The next presentation was on “Redistricting Legal Standards and the Latino Community 2011,” by civil rights attorney Juan Cartagena, General Counsel and Vice President for Advocacy at the Community Service Society of New York. He provided a detailed review of the legal issues affecting redistricting, with a specific focus on the Voting Rights Act. He discussed various aspects of the VRA, such as Sections 2 and 5 (pre-clearance), key decisions like Bartlett, Shaw, Gingles and others, and new issues such as that of the counting of prisoners, the use of proportional representation as a voting rights remedy, the role of non-citizen voting, and others.
Redistricting consultant Lucia Gomez-Jimenez, and former Policy Fellow with NiLP, then went on to address, “The Nuts and Bolts of Latino Redistricting.” She spoke about the elements that go into developing effective redistricting plans and their promotion. This included discussion of redistricting criteria, the use of Census and other data, the availability of different data mapping programs, the role of nationalism, inter-Latino relations and coalition-building, and issues related to messaging and media relations.
Falcón then led discussion of issues requiring further exploration. These included identifying existing resources for advocates, which included presentations by: John Garcia, Redistricting Coordinator with LatinoJutice PRLDEF; Myrna Perez, Staff Attorney with the Brennan Center for Justice at New York University; and Robert Berman, Deputy Chief of the Voting Section of the U.S. Department of Justice.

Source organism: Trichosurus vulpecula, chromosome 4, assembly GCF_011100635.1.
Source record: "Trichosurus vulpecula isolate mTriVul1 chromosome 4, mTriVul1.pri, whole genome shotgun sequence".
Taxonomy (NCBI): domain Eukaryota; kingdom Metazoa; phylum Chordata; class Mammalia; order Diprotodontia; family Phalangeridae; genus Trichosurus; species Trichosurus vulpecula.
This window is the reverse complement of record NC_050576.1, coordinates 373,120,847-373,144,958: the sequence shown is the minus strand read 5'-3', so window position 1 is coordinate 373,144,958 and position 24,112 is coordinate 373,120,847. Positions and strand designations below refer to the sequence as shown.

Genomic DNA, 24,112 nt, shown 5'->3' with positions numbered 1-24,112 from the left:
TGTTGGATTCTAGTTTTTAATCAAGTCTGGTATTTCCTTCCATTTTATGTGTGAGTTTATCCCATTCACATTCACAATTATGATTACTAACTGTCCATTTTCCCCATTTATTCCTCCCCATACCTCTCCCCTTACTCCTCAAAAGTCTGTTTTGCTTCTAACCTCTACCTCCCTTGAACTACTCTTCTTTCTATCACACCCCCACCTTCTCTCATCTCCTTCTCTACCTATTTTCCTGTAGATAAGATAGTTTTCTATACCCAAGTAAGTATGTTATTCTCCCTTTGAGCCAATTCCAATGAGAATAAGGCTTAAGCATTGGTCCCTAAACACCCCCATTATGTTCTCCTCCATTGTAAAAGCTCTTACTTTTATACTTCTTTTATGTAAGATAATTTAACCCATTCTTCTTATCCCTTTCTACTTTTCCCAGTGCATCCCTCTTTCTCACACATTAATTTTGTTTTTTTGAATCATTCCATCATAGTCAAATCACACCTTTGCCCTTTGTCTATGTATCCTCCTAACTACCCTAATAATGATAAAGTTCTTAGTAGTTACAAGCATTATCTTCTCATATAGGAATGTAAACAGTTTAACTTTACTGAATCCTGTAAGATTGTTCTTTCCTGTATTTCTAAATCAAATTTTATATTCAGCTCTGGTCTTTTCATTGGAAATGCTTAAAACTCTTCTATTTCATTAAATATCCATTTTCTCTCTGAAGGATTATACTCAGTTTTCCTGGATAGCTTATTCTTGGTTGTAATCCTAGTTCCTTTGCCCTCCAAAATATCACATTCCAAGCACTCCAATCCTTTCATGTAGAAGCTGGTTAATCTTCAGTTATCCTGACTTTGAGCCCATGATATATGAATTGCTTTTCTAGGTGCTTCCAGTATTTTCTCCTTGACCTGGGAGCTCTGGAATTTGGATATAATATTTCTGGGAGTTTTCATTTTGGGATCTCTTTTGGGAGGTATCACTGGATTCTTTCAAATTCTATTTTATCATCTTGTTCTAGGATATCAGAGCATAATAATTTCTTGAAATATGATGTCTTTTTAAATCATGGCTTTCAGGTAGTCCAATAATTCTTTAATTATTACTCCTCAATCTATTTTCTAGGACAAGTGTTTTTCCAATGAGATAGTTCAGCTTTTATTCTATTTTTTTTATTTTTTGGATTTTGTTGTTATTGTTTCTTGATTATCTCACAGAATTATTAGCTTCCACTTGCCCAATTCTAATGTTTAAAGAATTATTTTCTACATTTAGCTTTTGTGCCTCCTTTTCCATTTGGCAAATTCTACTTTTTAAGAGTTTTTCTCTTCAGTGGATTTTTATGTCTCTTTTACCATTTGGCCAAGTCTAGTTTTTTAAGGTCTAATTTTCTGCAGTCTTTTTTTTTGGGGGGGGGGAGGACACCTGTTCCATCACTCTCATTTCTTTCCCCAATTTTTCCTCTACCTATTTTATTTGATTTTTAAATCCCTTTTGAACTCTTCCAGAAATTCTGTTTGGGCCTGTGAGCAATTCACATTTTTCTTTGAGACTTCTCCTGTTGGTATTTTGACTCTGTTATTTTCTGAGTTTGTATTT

This was followed by a discussion of the state of funding for redistricting efforts. Thomasina Williams, Program Officer at The Ford Foundation, informed the meeting of the resources available on the website of the Funders Committee for Civic Participation, and resources available through the Community Census and Redistricting Institute of the Southern Coalition for Social Justice. She also offered to provide the Funders Committee on Civic Participation with a report on the results of this Northeast meeting, based on a questionnaire administered to the meeting participants.